Two national-level institutional developments occurred within months of the earthquakes that struck Nepal in April and May 2015. These were: (a) the drafting and promulgation of a new national constitution; and (b) the establishment of a National Reconstruction Authority (NRA). The urgency felt by the leaders of Nepal’s three largest parties to reach a constitutional settlement was plainly apparent. They signed a Sixteen-Point Agreement on the basic principles of the new constitution on 8 June, just 45 days after the Gorkha earthquake, and the constitution was promulgated on 20 September 2015. Although a Constituent Assembly had been elected in April 2008 with the task of producing a new constitution within two years, Nepal’s government and state institutions had been functioning under an Interim Constitution since January 2007. Thus, a constitution that had been promised but not delivered for over seven years was eventually completed and promulgated within a timeframe of just a little over 100 days.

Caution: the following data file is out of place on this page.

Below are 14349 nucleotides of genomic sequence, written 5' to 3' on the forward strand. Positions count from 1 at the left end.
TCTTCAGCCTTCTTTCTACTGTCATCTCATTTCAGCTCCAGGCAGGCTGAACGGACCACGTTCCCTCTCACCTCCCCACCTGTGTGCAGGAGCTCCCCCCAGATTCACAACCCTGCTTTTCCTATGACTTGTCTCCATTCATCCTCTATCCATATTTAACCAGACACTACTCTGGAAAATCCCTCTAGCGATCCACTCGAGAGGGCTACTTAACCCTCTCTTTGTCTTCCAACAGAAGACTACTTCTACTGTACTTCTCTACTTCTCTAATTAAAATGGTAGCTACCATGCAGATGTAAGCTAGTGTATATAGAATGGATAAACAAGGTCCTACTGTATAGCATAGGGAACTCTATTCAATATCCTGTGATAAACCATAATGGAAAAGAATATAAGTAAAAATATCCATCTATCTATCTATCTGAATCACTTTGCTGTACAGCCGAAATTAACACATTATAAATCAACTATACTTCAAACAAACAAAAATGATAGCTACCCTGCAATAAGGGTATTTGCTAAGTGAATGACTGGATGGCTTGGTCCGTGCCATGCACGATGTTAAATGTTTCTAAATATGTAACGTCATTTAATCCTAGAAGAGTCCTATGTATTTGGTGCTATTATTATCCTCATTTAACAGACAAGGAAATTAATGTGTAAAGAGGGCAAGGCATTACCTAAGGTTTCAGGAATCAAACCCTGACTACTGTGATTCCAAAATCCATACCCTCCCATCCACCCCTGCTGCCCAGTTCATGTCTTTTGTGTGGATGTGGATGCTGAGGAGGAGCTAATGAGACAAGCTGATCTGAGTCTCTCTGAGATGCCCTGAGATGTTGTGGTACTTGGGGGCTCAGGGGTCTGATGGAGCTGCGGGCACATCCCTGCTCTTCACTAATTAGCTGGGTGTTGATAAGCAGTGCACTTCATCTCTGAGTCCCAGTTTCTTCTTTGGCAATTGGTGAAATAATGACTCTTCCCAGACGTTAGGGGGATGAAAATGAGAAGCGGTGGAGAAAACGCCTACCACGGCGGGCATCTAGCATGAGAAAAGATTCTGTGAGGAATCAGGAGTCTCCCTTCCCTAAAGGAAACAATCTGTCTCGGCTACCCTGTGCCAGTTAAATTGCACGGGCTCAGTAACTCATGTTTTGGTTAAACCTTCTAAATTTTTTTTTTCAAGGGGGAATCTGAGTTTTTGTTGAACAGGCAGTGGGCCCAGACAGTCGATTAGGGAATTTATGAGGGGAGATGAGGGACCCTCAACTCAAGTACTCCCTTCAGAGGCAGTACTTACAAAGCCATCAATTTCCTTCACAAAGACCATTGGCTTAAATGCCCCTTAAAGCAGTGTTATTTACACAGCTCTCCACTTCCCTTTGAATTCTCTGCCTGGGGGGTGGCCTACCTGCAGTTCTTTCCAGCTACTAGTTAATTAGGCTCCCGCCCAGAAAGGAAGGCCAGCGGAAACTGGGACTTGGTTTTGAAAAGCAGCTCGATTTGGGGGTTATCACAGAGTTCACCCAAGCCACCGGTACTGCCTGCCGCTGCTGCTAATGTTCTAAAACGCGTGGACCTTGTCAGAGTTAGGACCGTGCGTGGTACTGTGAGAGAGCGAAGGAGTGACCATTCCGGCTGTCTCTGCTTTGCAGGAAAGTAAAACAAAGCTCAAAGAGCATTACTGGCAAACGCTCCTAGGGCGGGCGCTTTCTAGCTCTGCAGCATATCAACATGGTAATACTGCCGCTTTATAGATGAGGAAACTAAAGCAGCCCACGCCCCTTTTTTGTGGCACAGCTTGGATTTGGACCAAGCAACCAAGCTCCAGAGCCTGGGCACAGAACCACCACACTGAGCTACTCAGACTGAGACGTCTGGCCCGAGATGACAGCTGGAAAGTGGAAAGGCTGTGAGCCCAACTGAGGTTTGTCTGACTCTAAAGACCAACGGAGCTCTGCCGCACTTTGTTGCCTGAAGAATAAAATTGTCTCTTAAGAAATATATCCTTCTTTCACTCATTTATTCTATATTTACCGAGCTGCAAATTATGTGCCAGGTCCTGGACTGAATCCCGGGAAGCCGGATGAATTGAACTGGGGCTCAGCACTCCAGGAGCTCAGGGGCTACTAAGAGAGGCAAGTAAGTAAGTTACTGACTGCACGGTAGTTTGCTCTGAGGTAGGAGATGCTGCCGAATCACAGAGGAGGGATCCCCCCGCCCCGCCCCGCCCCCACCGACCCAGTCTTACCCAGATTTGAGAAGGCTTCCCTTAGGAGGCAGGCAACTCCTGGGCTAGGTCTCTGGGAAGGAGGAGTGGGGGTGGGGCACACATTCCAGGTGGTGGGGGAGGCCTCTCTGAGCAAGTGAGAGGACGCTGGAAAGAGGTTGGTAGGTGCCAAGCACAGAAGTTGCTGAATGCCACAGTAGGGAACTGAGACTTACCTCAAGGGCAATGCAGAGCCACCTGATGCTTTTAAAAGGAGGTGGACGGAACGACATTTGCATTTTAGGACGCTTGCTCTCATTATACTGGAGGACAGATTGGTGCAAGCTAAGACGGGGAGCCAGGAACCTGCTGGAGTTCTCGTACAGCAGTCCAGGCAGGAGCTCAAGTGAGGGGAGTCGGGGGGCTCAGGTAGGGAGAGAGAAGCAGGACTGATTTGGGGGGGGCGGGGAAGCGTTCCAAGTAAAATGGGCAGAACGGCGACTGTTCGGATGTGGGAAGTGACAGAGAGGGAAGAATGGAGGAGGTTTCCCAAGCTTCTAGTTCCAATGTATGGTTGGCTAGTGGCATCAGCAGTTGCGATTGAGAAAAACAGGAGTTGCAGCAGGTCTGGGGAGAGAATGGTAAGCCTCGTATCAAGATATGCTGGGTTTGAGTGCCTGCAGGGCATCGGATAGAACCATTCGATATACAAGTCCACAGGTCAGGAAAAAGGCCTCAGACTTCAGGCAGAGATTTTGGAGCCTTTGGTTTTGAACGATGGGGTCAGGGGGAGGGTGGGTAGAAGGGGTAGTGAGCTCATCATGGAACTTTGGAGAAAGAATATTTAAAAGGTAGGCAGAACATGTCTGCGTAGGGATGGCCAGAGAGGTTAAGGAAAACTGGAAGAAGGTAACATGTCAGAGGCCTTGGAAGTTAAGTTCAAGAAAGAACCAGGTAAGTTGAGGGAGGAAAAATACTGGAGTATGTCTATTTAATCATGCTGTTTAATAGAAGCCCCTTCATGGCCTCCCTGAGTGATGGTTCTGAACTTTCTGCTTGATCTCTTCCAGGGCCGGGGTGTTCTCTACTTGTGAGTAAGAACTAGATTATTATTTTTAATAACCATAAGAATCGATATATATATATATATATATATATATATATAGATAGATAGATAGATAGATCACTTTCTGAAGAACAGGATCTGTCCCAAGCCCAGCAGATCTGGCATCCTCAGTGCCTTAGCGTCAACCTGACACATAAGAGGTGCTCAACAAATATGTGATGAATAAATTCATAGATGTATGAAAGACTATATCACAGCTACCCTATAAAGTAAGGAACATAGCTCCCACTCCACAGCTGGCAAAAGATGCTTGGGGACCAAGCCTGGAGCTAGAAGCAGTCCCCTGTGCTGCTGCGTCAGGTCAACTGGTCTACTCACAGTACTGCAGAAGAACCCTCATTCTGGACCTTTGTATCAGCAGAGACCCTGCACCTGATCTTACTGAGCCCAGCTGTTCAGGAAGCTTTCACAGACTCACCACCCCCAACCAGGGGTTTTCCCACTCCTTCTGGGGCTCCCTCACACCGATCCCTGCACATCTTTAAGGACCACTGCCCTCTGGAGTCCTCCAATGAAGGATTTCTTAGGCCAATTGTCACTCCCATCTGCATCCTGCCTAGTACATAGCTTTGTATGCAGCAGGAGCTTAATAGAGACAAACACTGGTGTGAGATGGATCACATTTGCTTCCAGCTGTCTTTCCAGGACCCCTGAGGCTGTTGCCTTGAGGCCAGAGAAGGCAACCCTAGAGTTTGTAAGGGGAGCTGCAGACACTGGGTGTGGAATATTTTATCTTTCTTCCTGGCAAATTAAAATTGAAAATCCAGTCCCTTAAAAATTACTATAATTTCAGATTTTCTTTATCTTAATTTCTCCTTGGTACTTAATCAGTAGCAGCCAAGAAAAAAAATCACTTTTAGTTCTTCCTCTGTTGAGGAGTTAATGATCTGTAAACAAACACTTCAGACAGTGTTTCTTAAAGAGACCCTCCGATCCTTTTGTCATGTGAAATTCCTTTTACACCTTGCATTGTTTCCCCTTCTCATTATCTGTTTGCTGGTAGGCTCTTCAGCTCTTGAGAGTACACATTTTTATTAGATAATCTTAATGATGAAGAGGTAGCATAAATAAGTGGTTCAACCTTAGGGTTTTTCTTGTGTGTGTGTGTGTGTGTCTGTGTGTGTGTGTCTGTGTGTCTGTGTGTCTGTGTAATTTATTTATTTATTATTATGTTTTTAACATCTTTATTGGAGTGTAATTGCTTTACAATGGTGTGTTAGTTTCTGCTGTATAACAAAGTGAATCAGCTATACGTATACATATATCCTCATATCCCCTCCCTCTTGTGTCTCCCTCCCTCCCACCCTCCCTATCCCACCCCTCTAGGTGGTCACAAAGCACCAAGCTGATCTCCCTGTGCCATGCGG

In contrast to this, the Bill to establish the NRA was not passed in parliament until 16 December 2015 and no staff (other than its CEO) were appointed to it until January 2016. When these developments are viewed in outline—from a distance, as it were—there would seem to be a direct causal relationship between the earthquake of 25 April 2015 and the prioritisation and ‘fast-tracking’ of what was in certain respects a relatively conservative constitution. As such, this Nepali case would appear to be a classic example of the reinstatement of an ‘accelerated status quo’, described by Pelling and Dill (2010) as one of the possible political outcomes of a natural disaster.

Drawing upon conversations and interviews conducted in Nepal over the winter of 2017-18 and a close reading of media discourse and political analysis from 2015, this paper will examine and assess the extent of this supposed causality in some detail. Given that the most radical change ushered in by the new constitution is the introduction of a federal structure, particular attention will be paid to the evolution of the debate on this key issue.

Pelling, Mark and Kathleen Dill 2010. ‘Disaster politics: tipping points for change in the adaptation of socio-political regimes’ Progress in Human Geography 34(1): 21-37.